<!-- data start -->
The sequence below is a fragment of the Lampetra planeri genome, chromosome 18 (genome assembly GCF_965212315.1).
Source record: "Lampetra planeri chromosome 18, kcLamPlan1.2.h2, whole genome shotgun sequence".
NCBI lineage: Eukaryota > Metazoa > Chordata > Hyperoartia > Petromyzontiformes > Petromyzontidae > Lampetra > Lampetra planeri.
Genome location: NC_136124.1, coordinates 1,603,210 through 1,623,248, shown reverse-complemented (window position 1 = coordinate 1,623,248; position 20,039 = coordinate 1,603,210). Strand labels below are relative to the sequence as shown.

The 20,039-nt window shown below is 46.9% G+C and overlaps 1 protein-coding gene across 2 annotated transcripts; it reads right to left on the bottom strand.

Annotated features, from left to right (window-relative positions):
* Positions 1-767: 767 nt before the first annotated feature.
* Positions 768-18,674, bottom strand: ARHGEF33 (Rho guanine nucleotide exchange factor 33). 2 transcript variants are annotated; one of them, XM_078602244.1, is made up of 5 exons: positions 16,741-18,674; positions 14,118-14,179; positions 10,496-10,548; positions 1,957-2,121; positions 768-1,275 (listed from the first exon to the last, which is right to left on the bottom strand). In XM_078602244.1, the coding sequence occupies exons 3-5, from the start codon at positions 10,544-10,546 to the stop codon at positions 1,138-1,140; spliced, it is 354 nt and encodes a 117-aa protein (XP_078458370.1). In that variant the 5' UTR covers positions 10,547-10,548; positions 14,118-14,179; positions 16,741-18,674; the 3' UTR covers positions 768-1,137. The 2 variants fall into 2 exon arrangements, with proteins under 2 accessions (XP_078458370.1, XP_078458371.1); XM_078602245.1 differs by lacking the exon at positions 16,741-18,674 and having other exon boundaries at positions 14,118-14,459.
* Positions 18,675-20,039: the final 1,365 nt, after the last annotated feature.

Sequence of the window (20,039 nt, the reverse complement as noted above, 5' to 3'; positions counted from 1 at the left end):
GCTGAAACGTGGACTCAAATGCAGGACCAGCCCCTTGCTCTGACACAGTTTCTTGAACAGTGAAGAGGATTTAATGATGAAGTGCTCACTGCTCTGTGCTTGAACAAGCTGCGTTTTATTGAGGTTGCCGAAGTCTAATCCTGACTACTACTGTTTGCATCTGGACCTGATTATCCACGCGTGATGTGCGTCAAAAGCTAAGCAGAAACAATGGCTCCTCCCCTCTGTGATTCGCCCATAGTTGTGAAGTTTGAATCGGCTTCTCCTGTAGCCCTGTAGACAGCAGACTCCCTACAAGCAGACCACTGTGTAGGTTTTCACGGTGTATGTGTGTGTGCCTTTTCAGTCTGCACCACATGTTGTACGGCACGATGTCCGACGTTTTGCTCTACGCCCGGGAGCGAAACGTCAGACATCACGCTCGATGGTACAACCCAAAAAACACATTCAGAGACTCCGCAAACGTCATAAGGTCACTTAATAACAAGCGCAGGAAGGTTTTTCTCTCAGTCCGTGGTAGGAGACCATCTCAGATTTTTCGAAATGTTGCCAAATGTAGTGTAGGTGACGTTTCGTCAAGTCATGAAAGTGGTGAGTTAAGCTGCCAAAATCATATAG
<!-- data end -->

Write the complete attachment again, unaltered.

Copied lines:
The sequence below is a fragment of the Lampetra planeri genome, chromosome 18 (genome assembly GCF_965212315.1).
Source record: "Lampetra planeri chromosome 18, kcLamPlan1.2.h2, whole genome shotgun sequence".
NCBI lineage: Eukaryota > Metazoa > Chordata > Hyperoartia > Petromyzontiformes > Petromyzontidae > Lampetra > Lampetra planeri.
Genome location: NC_136124.1, coordinates 1,603,210 through 1,623,248, shown reverse-complemented (window position 1 = coordinate 1,623,248; position 20,039 = coordinate 1,603,210). Strand labels below are relative to the sequence as shown.

The 20,039-nt window shown below is 46.9% G+C and overlaps 1 protein-coding gene across 2 annotated transcripts; it reads right to left on the bottom strand.

Annotated features, from left to right (window-relative positions):
* Positions 1-767: 767 nt before the first annotated feature.
* Positions 768-18,674, bottom strand: ARHGEF33 (Rho guanine nucleotide exchange factor 33). 2 transcript variants are annotated; one of them, XM_078602244.1, is made up of 5 exons: positions 16,741-18,674; positions 14,118-14,179; positions 10,496-10,548; positions 1,957-2,121; positions 768-1,275 (listed from the first exon to the last, which is right to left on the bottom strand). In XM_078602244.1, the coding sequence occupies exons 3-5, from the start codon at positions 10,544-10,546 to the stop codon at positions 1,138-1,140; spliced, it is 354 nt and encodes a 117-aa protein (XP_078458370.1). In that variant the 5' UTR covers positions 10,547-10,548; positions 14,118-14,179; positions 16,741-18,674; the 3' UTR covers positions 768-1,137. The 2 variants fall into 2 exon arrangements, with proteins under 2 accessions (XP_078458370.1, XP_078458371.1); XM_078602245.1 differs by lacking the exon at positions 16,741-18,674 and having other exon boundaries at positions 14,118-14,459.
* Positions 18,675-20,039: the final 1,365 nt, after the last annotated feature.

Sequence of the window (20,039 nt, the reverse complement as noted above, 5' to 3'; positions counted from 1 at the left end):
GCTGAAACGTGGACTCAAATGCAGGACCAGCCCCTTGCTCTGACACAGTTTCTTGAACAGTGAAGAGGATTTAATGATGAAGTGCTCACTGCTCTGTGCTTGAACAAGCTGCGTTTTATTGAGGTTGCCGAAGTCTAATCCTGACTACTACTGTTTGCATCTGGACCTGATTATCCACGCGTGATGTGCGTCAAAAGCTAAGCAGAAACAATGGCTCCTCCCCTCTGTGATTCGCCCATAGTTGTGAAGTTTGAATCGGCTTCTCCTGTAGCCCTGTAGACAGCAGACTCCCTACAAGCAGACCACTGTGTAGGTTTTCACGGTGTATGTGTGTGTGCCTTTTCAGTCTGCACCACATGTTGTACGGCACGATGTCCGACGTTTTGCTCTACGCCCGGGAGCGAAACGTCAGACATCACGCTCGATGGTACAACCCAAAAAACACATTCAGAGACTCCGCAAACGTCATAAGGTCACTTAATAACAAGCGCAGGAAGGTTTTTCTCTCAGTCCGTGGTAGGAGACCATCTCAGATTTTTCGAAATGTTGCCAAATGTAGTGTAGGTGACGTTTCGTCAAGTCATGAAAGTGGTGAGTTAAGCTGCCAAAATCATATAG